Drax is chopping down trees and taking logs from some of the world’s most precious forests to burn at its Yorkshire power station, which provides 12% of the UK’s renewable energy
The Green Energy Scandal Exposed is on @BBCOne at 8pm and on @BBCiPlayerhttps://t.co/HLU6BawieA pic.twitter.com/IL5foz4OfP
— BBC Panorama (@BBCPanorama) October 3, 2022
A BBC Panorama investigation that aired tonight in the UK reveals that Drax -- the UK's biggest biomass power station (and the UK’s #1 polluter) -- is logging climate-critical forests in Canada, including irreplaceable, never-before-logged primary forests. Indeed, the investigation shows that Drax bought logging licenses to cut down two areas of primary forests in British Columbia.
This comes on the tails of Drax’s annual report released last April, in which it admitted to logging old-growth forests for pellet production in British Columbia and Alberta, stating that it will continue to produce wood pellets from old growth forests as long as the provincial governments allow it.
Here are four reasons this is really important evidence coming at a very pivotal time:
1. It proves Drax’s claims of only using the “wastes and residues” of logging for wood pellets FALSE – Drax consistently claims it produces biomass solely by using the "wastes and residues" (i.e., leftovers) of logging operations to create wood pellets. But the BBC investigation shows that this is simply not true. Instead, Drax is using WHOLE TREES, which are critical from both a climate change and biodiversity standpoint (see below for more on that). Myriad investigations over the years have found that it actually uses whole logs from forests. Other investigations have arrived at the same conclusion over the years (see here for example). In fact, Drax’s own records show that over half of the logs it imports into the UK to burn for biomass come from whole trees.
2. Old-growth forests are indispensable to fighting climate change and biodiversity loss - Old-growth forests are some of the world’s richest biodiversity strongholds, providing habitat for myriad plant and animal species during a biodiversity crisis scientists warn could result in the extinction of one million species. They’re also vital to avoiding catastrophic climate change. Canada’s forests are particularly climate-critical, given they store vast amounts of carbon. For example, the Canadian boreal forest alone stores twice as much carbon as the world’s oil reserves—yet about a third of Canada’s pellet industry is located there. And primary forests have unparalleled, irreplaceable value for the climate and biodiversity, storing 30-70% more carbon than previously logged forests. When these primary forests are logged, the carbon debt can last for centuries. The Canadian logging industry emits around 80 megatons of carbon dioxide annually, more than 10% of Canada’s total emissions.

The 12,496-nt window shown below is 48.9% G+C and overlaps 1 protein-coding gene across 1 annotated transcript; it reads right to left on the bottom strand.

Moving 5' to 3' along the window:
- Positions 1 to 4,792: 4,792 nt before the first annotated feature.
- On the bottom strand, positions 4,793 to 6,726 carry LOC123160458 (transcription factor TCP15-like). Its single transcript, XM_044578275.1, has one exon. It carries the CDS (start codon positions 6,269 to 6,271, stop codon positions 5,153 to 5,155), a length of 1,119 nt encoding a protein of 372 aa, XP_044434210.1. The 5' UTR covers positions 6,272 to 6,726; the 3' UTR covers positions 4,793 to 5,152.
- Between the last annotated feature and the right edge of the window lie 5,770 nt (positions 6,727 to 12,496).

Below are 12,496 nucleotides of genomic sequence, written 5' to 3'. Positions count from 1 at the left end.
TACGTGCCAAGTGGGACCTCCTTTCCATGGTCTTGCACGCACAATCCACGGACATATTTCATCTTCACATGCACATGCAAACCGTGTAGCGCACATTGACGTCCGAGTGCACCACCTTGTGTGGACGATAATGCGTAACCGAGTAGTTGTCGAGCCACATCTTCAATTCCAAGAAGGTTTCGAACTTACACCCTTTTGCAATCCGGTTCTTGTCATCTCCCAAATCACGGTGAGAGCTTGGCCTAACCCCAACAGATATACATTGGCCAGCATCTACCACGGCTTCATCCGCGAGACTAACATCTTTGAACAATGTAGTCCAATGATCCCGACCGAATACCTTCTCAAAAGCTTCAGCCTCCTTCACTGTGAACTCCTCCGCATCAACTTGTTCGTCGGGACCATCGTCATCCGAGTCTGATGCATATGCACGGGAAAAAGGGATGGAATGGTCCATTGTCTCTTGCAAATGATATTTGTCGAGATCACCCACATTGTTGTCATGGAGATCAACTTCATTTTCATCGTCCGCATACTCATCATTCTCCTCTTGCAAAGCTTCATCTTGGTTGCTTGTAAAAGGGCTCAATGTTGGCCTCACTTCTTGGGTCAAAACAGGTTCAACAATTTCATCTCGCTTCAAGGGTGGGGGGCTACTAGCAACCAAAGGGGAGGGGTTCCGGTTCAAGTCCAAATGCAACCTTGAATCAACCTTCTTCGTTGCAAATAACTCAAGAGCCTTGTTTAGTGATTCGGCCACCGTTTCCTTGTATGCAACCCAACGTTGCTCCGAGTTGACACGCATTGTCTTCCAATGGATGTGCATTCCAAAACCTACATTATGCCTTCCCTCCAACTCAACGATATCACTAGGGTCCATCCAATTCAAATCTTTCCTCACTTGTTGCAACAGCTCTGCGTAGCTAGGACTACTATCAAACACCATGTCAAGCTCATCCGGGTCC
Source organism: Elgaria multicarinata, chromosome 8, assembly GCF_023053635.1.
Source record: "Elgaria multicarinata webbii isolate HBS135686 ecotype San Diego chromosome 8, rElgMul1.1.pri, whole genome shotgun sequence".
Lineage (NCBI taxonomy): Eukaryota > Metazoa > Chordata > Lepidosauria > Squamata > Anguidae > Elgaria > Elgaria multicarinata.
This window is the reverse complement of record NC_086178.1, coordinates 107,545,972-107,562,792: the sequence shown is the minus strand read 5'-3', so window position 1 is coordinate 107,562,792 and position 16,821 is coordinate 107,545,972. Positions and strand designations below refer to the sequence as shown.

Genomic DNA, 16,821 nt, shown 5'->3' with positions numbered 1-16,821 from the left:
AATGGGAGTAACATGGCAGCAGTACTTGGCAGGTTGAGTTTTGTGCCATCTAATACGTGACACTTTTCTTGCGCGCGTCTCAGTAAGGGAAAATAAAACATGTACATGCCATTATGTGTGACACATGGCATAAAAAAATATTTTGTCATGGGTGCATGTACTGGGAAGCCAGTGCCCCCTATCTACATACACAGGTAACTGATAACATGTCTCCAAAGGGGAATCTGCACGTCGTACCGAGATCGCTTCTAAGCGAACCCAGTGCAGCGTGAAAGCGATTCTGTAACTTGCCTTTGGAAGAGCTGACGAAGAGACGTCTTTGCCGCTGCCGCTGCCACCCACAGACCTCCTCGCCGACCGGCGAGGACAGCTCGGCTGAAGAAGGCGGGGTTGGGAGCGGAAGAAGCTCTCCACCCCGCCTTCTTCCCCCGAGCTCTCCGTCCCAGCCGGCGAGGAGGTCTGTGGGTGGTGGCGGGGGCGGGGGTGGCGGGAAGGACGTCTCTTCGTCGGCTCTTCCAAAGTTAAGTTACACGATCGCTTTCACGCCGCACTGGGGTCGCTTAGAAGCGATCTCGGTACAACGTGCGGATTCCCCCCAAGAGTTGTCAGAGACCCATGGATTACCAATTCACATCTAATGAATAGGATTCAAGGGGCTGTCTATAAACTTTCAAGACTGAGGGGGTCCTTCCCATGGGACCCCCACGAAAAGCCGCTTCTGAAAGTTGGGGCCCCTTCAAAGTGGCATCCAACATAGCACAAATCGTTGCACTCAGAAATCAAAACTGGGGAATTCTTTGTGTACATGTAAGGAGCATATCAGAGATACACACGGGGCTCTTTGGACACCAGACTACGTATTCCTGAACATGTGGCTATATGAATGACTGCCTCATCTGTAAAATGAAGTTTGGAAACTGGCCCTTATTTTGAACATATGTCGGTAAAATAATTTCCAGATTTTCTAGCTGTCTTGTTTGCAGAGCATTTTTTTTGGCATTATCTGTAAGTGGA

3. It’s further evidence that the UK’s sustainability criteria for biomass imports are useless – The investigation notes that Drax defends itself by claiming that its logging for biomass meets the UK’s sustainability criteria for imported biomass. First, off—that’s bogus given the UK’s criteria require companies to minimize harm to ecosystems; protect water, soil, and biodiversity; and conserve “key ecosystems in their natural state” among other things. Clearly that’s not what’s happening. But this investigation also bolsters the argument that the UK’s criteria aren’t fit for purpose, given they simply take the word of companies far away in other countries that are motivated by profit. We recently released a report showing how Drax’s imports from Estonia likely violate UK sustainability criteria. It doesn’t seem the situation in Canada is much better.
4. The UK is planning to gift MORE funding to Drax – Because the UK (along with other countries) has classified biomass energy as “renewable,” it has subsidized it to the tune of £6 billion. Unfortunately, that doesn’t seem to be enough for the UK. In a desperate attempt to achieve net zero, without actually doing the work of reducing emissions, the UK is set to release a Bioenergy Strategy this year that could expand its reliance on biomass energy. To make matters worse, it’s currently consulting on how to fund bioenergy with carbon capture and storage (BECCS) at Drax Power Plant which, despite claims to the contrary, can never be carbon neutral – let alone negative – due to its extremely dirty supply chain emissions (which aren’t capturable at the smokestack).Panorama’s findings come at a critical moment for Drax as the UK government is due to publish a new biomass strategy later this year, which will set out its policy for natural fuels like wood.